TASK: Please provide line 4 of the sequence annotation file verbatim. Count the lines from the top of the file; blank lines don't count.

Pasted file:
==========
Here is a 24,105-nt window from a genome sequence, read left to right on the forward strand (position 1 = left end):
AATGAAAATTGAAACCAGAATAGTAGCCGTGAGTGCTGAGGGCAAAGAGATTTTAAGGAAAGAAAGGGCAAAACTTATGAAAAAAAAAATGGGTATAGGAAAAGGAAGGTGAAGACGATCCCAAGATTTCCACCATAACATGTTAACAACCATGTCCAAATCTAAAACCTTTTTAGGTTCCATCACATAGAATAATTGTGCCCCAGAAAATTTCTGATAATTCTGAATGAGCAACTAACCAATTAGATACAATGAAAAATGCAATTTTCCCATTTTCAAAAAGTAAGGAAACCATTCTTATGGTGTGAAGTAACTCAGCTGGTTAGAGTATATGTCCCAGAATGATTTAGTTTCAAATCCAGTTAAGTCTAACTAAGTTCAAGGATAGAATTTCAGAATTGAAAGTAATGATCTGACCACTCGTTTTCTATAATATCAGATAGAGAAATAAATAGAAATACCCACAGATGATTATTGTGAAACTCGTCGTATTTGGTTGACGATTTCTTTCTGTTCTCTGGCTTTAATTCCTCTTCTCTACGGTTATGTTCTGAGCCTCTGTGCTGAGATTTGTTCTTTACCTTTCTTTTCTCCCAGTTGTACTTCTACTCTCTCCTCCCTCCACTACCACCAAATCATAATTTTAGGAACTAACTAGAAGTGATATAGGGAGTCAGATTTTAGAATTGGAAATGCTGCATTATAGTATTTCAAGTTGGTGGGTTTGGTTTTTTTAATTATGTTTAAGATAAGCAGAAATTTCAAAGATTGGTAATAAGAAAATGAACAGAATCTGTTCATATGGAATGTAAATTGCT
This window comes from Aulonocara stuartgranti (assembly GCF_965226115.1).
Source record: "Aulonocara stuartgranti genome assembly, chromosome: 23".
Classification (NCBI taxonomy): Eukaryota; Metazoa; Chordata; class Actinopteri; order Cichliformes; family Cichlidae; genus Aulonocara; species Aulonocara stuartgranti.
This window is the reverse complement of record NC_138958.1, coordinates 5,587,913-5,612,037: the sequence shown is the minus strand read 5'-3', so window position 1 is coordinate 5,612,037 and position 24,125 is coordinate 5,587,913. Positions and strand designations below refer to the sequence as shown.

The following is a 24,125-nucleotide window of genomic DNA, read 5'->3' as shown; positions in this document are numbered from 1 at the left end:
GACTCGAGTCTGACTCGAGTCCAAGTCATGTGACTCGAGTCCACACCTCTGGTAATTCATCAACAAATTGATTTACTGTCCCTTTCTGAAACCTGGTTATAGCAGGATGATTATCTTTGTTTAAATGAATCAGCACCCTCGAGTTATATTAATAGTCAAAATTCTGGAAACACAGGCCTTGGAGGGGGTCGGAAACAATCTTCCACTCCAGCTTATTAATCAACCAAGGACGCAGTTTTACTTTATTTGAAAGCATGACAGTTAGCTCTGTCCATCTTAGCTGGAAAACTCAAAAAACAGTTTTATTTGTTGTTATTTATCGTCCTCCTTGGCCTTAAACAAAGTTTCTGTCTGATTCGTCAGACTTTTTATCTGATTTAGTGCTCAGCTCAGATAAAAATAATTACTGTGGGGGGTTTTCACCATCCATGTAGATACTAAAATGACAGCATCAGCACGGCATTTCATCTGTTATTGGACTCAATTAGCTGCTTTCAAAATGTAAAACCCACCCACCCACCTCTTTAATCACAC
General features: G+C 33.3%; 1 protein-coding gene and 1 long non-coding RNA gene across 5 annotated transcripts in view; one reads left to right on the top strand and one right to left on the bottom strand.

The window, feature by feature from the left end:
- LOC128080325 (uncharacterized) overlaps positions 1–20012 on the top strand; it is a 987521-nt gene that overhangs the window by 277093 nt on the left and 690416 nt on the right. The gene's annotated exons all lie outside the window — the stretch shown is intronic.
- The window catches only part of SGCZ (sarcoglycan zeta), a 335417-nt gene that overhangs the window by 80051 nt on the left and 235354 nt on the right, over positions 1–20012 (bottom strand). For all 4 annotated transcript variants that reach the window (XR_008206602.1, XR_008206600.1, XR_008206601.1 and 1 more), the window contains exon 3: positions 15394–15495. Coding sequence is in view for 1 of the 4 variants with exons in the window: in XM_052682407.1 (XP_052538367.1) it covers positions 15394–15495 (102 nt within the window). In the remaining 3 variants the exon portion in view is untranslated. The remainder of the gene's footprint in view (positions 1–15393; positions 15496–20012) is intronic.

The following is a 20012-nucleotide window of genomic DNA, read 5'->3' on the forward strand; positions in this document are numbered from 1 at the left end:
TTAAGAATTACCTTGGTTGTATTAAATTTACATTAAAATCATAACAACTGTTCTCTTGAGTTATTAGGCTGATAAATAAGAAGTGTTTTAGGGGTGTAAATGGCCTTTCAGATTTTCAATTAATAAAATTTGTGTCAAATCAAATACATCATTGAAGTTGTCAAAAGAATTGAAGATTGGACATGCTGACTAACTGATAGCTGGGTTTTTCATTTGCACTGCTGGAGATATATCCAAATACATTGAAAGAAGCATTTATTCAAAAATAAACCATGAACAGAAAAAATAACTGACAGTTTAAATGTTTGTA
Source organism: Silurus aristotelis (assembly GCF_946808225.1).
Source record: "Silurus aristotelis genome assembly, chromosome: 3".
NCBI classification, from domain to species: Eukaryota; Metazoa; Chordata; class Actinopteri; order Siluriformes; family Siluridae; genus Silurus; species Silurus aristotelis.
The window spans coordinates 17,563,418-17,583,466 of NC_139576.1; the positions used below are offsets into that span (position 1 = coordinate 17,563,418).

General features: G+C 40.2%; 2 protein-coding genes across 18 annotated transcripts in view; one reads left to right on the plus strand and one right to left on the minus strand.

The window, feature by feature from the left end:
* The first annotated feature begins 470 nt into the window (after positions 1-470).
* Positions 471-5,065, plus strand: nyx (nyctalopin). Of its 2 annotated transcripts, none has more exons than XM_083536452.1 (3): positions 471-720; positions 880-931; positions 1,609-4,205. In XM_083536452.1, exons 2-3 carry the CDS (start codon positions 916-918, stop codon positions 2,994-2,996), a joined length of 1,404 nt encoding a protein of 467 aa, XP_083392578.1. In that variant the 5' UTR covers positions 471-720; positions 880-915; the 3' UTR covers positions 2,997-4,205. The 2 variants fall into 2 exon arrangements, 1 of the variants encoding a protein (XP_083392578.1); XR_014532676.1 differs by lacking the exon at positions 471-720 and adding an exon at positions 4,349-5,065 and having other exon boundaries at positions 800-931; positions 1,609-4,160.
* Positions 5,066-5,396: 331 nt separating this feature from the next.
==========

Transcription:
Source record: "Aulonocara stuartgranti genome assembly, chromosome: 23".